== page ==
M 31: Great Andromeda Nebula

ab90da59d6b915a6ddf1cd35efa65469.1824x0_q100_watermark
Observation history

The Persian astronomer Abd al-Rahman al-Sufi wrote a line about the chained constellation in his Book of Fixed Stars around 964, describing it as a “small cloud”. Star charts of that period have it labeled as the Little Cloud. The first description of the object based on telescopic observation was given by German astronomer Simon Marius on December 15, 1612. Charles Messier catalogued it as object M31 in 1764 and incorrectly credited Marius as the discoverer, unaware of Al Sufi’s earlier work. In 1785, the astronomer William Herschel noted a faint reddish hue in the core region of M31. He believed it to be the nearest of all the “great nebulae” and based on the color and magnitude of the nebula, he incorrectly guessed that it was no more than 2,000 times the distance of Sirius.

William Huggins in 1864 observed the spectrum of M31 and noted that it differed from a gaseous nebula. The spectra of M31 displayed a continuum of frequencies, superimposed with dark absorption lines that help identify the chemical composition of an object. The Andromeda nebula was very similar to the spectra of individual stars, and from this it was deduced that M31 had a stellar nature. In 1885, asupernova (known as S Andromedae) was seen in M31, the first and so far only one observed in that galaxy. At the time M31 was considered to be a nearby object, so the cause was thought to be a much less luminous and unrelated event called a nova, and was named accordingly “Nova 1885”.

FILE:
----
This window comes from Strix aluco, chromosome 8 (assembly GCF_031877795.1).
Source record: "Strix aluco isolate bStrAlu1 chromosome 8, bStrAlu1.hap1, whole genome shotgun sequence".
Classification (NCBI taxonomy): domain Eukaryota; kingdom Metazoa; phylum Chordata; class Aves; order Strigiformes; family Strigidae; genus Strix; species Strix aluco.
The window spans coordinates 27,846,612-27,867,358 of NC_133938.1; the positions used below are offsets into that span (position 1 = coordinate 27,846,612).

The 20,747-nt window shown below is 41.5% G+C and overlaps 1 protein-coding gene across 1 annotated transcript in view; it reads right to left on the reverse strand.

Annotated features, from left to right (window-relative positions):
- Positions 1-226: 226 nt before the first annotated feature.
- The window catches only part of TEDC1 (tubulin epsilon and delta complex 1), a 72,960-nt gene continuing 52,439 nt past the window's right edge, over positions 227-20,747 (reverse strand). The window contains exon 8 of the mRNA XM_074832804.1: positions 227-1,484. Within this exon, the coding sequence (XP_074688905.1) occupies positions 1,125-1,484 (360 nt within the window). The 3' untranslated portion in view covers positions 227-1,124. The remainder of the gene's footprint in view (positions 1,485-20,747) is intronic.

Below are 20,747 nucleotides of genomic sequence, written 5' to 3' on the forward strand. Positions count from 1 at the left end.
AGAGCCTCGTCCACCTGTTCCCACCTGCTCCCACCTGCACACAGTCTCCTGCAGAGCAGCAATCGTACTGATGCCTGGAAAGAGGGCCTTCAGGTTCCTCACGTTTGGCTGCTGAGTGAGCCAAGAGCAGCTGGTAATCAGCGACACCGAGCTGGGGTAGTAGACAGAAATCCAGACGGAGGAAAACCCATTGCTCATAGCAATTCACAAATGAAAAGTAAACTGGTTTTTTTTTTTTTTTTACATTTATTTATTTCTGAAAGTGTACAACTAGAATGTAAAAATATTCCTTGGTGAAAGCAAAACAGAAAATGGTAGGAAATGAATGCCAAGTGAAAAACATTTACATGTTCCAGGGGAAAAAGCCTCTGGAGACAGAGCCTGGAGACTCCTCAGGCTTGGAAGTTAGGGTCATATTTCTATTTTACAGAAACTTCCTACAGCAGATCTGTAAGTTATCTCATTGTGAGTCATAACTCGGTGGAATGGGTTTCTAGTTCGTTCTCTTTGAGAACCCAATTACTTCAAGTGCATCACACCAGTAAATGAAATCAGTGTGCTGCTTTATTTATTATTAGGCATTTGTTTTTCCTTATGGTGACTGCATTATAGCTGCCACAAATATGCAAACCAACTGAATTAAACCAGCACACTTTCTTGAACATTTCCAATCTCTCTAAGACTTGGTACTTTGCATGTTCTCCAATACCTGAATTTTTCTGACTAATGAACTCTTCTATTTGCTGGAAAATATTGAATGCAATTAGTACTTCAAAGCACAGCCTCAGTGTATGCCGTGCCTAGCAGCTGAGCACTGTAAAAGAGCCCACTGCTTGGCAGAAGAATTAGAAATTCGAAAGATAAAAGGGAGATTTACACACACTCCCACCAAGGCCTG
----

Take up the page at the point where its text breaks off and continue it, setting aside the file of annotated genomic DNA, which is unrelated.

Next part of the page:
The first photographs of M31 were taken in 1887 by Isaac Roberts from his private observatory in Sussex, England. The long-duration exposure allowed the spiral structure of the galaxy to be seen for the first time. However, at the time this object was still commonly believed to be a nebula within our galaxy, and Roberts mistakenly believed that M31 and similar spiral nebulae were actually solar systems being formed, with the satellites nascent planets. The radial velocity of this object with respect to our solar system was measured in 1912 by Vesto Slipher at the Lowell Observatory, using spectroscopy. The result was the largest velocity recorded at that time, at 300 kilometres per second (190 mi/s), moving in the direction of the Sun.

Imaging telescopes or lenses: Canon EF 70-200mm f/4L USM
Imaging cameras: Canon EOS 550D / Rebel T2i
Mounts: Skywatcher Neq6 pro synscan
Guiding cameras: QHY5
Software: DeepSkyStacker, PHD guiding
Dates: Oct. 11, 2013
Frames: 10×420″
Integration: 1.2 hours

Author: Ivan Jevremovic
AstroPhotography of the day by SPONLI 08 July 2014